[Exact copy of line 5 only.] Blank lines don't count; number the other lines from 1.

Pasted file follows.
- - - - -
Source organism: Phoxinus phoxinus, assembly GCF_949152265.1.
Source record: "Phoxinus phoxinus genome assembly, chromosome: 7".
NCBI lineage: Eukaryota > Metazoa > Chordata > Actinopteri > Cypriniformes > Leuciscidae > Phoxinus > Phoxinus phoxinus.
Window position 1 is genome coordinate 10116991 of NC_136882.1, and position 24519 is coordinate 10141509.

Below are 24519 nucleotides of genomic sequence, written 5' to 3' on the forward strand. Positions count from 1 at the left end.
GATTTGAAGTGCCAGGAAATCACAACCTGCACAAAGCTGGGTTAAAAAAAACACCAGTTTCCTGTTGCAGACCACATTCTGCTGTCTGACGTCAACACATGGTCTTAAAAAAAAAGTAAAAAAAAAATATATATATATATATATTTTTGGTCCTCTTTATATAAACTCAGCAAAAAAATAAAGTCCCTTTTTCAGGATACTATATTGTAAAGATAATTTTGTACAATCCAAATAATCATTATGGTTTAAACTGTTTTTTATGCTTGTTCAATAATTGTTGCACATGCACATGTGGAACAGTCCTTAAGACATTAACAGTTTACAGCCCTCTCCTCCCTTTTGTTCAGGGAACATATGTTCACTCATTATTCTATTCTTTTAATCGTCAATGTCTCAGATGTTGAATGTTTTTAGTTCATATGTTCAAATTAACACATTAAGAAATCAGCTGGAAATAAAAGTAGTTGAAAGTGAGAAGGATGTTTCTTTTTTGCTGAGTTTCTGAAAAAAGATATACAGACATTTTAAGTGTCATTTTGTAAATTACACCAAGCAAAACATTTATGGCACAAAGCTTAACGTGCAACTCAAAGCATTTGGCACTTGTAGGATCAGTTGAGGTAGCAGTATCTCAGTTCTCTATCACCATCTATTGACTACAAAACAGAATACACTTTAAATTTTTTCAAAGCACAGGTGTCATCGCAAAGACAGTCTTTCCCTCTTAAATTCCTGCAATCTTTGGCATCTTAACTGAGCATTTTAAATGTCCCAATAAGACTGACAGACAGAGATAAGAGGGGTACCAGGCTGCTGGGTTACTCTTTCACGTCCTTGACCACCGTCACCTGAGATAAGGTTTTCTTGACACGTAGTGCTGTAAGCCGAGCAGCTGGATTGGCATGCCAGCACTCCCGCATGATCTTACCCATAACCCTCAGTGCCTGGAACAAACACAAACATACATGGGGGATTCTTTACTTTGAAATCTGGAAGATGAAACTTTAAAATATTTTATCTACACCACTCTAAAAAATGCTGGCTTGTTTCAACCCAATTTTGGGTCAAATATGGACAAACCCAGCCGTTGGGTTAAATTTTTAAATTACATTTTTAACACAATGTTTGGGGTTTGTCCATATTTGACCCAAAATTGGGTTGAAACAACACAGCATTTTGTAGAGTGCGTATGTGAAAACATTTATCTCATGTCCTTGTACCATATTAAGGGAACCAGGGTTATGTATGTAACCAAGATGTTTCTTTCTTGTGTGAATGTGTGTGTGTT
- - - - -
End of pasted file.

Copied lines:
Below are 24519 nucleotides of genomic sequence, written 5' to 3' on the forward strand. Positions count from 1 at the left end.